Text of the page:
Fining Hearings May Be “Off Limits” During the Pandemic

Filed Under: Discussion

As many readers of our monthly newsletter already know, in order to be valid, a fine for the violation of a community association’s documents must be levied in strict adherence to the requirements of the Florida Statutes.

It is the Board of Directors which imposes a fine, and it is the fining committee’s responsibility to approve or disapprove the levy of the fine, based on its findings at a fining committee hearing. Owners have the right to appear at these hearings to argue their case, creating a fair balance between the interests of owners and the Association; not unlike a small government.

To a varying degree, the COVID-19 pandemic has affected the operation of every level of Florida’s government, from the capitol seat in Tallahassee, right down to the local community association. One readily apparent affect the pandemic has had on our community associations is the postponement of board and committee meetings. Gatherings are risky, and groups of ten or more are outright prohibited. Fining has become especially tricky, considering the board vote to impose a fine, and the fining committee’s review of it, cannot occur without a meeting. While some communities understandably have curtailed the level of enforcement of minor offenses during these difficult times, others are dealing with longstanding violations that began long before the pandemic made the news headlines. Previous articles from our firm have addressed Board and membership meetings, but what about fining? Can the hearing be scheduled by “teleconference”?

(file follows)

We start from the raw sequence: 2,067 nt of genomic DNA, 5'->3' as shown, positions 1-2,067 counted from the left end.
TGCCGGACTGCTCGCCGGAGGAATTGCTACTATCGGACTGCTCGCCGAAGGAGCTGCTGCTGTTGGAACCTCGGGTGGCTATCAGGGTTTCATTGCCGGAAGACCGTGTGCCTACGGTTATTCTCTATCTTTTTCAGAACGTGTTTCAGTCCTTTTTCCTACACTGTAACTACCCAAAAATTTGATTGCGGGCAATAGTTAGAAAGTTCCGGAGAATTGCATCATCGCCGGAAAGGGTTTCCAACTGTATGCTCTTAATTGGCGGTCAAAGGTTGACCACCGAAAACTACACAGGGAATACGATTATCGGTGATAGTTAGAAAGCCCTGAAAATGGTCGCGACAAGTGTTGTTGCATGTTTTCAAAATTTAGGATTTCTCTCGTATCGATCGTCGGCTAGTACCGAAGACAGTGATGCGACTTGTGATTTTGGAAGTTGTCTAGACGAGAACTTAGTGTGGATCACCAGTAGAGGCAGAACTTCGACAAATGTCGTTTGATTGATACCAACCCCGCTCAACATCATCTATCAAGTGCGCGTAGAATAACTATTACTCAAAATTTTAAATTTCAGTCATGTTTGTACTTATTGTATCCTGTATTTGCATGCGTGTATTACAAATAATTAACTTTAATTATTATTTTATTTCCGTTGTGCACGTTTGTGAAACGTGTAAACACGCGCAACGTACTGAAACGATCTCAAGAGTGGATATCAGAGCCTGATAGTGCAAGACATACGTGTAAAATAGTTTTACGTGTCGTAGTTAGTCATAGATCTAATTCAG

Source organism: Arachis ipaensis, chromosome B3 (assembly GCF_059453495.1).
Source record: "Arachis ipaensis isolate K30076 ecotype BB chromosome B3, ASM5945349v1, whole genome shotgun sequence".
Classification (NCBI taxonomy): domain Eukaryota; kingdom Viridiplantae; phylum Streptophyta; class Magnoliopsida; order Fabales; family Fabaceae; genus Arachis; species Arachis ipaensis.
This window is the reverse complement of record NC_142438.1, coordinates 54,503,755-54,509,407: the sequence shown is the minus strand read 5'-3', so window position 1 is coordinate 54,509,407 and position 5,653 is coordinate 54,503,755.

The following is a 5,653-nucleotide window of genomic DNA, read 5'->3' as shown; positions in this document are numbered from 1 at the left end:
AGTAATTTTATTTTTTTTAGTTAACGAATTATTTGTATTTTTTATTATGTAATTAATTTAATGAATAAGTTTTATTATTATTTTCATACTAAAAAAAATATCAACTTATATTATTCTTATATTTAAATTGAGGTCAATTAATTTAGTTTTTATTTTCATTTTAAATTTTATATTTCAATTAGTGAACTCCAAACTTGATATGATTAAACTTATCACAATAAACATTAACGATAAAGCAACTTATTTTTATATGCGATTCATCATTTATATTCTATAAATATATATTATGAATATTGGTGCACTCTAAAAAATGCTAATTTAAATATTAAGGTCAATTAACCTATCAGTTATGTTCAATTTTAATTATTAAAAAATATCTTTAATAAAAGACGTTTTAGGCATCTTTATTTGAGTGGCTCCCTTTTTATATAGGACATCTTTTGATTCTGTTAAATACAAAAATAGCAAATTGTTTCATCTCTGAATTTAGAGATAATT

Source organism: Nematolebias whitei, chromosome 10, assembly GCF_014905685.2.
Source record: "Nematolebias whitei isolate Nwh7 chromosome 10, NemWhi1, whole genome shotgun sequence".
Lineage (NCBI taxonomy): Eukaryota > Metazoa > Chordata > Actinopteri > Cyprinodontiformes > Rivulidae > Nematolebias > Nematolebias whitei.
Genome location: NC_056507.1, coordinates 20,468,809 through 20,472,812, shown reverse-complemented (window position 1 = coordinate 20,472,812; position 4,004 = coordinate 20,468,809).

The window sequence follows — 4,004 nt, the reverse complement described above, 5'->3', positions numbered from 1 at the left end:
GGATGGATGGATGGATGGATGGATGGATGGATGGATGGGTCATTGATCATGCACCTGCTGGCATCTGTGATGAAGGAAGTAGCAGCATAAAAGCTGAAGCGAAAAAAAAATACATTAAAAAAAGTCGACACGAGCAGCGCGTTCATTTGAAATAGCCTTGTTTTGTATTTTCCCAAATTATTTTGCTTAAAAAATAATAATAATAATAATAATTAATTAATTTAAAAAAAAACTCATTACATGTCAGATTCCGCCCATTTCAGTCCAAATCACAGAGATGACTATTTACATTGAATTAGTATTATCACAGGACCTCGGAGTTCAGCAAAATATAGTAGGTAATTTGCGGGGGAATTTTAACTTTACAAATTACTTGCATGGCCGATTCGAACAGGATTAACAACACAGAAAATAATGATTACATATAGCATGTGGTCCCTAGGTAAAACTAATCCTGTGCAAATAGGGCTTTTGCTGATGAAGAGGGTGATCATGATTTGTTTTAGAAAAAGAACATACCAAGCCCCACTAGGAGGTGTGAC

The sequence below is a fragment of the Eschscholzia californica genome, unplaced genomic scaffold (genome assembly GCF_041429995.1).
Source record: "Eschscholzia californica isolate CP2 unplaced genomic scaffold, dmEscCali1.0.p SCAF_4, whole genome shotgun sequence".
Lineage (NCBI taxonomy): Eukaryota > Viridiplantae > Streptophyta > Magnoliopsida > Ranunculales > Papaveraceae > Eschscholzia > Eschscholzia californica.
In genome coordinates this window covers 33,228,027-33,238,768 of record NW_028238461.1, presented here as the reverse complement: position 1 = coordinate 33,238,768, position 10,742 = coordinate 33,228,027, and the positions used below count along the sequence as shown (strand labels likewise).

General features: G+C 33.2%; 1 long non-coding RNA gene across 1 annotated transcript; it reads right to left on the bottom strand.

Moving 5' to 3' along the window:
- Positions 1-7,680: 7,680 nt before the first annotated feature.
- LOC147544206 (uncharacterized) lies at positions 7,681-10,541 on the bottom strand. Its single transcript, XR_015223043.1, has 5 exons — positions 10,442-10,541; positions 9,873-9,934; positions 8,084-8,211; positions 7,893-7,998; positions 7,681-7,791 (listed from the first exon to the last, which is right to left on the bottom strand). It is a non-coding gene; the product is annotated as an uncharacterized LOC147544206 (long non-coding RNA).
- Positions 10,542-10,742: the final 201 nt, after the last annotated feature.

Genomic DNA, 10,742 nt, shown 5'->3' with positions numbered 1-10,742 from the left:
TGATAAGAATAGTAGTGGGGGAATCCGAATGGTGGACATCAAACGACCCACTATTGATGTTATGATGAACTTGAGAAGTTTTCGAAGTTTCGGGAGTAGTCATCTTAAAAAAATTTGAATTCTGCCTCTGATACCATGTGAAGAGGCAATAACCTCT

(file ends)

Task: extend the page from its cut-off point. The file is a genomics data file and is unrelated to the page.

Unfortunately, there appears to be no practical solution to this problem as the homeowner must be allowed to introduce documents or other evidence which they feel is relevant to the fine. The Board could likely develop some protocol, such as advance submission of documents and evidence, but the process would be entirely too burdensome and likely lead to potential challenges. Instead, we recommend postponing any fining hearings until after the stay at home order has been lifted, or consider focusing on alternative remedies, such as demand letters and enforcement through legal counsel.

As always, consult your Association counsel for advice concerning your specific issues.